PPI President Will Marshall penned an essay for last Friday’s cover of POLITICO Magazine, “How to Save the Democratic Party From Itself.” In his “moderate manifesto,” Marshall encourages Democrats to avoid following Republicans down the path of polarization and extremism, which will only deepen the political impasse, narrow their appeal to the moderate electorate, and risk future American economic decline. Instead, he argues, the Democratic Party should seize the political center and champion pro-growth policies that promote economic opportunity and reduce barriers to innovation.
“Democrats have been moving steadily to the left, about as fast but not nearly as far as Republicans have shifted rightwards,” Marshall writes. “If Democrats follow the GOP into the fever swamps of ideological purity, the nation’s political crisis will only grow deeper… Only by leading from the pragmatic center can Democrats capitalize on GOP extremism and rally broad public support behind new ideas for breaking the partisan log jam in Washington.”
Yesterday, Marshall wrote a blog post in reaction to the results of Wednesday’s ABC-Washington Post poll, which painted a grim outlook for the Democratic Party. The poll found the president’s job approval rating hovering at 40%, the lowest of his tenure, and the Democratic Party’s popularity at its weakest in 30 years, with more than half of Americans seeing the party unfavorably for the first time. “The poll’s big takeaway is the public’s profound antipathy toward the hyper-partisan and dogmatic approach to politics that has come to characterize what I’ve called the Polarized States of America,” Marshall writes. “The politics of polarization has been good for ideologues, uber-rich activists and narrowly focused pressure groups, but it’s been a colossal bust with the American people.”
This week, PPI released a new policy report, “Exporting U.S. Natural Gas: The Benefits Outweigh the Risks,” authored by Derrick Freeman, Director of PPI’s Energy Innovation Project. The report examines the LNG export debate and concludes with policy recommendations that strike a pragmatic balance between the needs of our economy and legitimate environmental concerns.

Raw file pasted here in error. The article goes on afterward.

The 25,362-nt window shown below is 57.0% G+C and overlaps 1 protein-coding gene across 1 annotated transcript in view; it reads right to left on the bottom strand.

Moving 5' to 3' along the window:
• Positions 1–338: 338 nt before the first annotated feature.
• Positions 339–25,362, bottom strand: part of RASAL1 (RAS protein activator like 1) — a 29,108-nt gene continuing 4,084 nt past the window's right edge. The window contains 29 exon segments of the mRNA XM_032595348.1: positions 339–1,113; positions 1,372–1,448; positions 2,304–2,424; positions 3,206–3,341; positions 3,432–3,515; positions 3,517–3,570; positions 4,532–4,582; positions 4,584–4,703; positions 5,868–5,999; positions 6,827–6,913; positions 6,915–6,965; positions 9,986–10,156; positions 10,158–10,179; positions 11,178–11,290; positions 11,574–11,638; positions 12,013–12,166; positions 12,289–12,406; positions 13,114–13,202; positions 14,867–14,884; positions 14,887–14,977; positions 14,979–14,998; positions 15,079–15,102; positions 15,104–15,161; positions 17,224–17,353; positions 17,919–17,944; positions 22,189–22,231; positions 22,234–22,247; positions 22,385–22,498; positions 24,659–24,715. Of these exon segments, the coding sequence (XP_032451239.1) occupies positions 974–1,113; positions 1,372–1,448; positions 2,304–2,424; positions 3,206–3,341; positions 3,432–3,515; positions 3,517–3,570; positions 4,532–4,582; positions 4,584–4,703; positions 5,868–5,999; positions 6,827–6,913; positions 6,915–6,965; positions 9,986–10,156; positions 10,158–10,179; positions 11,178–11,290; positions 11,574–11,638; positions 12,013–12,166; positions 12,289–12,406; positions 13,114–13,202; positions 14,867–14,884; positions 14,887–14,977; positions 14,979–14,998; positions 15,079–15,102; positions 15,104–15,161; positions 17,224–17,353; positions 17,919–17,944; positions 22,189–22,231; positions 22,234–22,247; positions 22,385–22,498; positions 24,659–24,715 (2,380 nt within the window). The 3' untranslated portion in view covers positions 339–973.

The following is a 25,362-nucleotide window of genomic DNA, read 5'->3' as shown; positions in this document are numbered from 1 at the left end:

PPI Senior Fellow Hal Singer & Economist Diana Carew joined a Minority Media and Telecommunications Council (MMTC) net neutrality panel on Tuesday entitled, “Title II versus Section 706: Identifying the Regulatory Framework that Furthers the Goals of Broadband Adoption, Competition, and Deployment.” The panel discussed whether a more regulated Internet would foster the type of digital inclusion and engagement of broad communities, especially those that are underserved communities and small businesses. Attendees heard proposals for which regulatory framework is more likely to ensure universal broadband adoption and deployment, while fostering competition and innovation in a broadband-driven economy.
Research performed by PPI Chief Economic Strategist Michael Mandel to measure the ever-growing “App Economy,” both in the United States and abroad, has been highlighted in multiple different sources recently, including The Houston Chronicle, The HILL, The Courier-Mail, and ARN.
On Tuesday, October 28th, PPI will host an event, “Seizing the Mobile Moment: Policy Choices Facing the FCC and Why Consumers Should Pay Attention,” at the National Press Club. Please join us for a keynote and panel discussion on the challenges facing the FCC in the wireless ecosystem. Roger Sherman, Chief of the FCC’s Wireless Telecommunications Bureau will keynote the event. A roundtable discussion moderated by PPI Senior Fellow Hal Singer will immediately follow, featuring Michael Mandel of PPI, Peter Rysavy of Rysavy Research and the Wireless Technology Association, Roger Entner of ReconAnalytics, and Mary Brown of Cisco. The discussion will explore a variety of policy options that could affect America’s mobile experience for decades to come.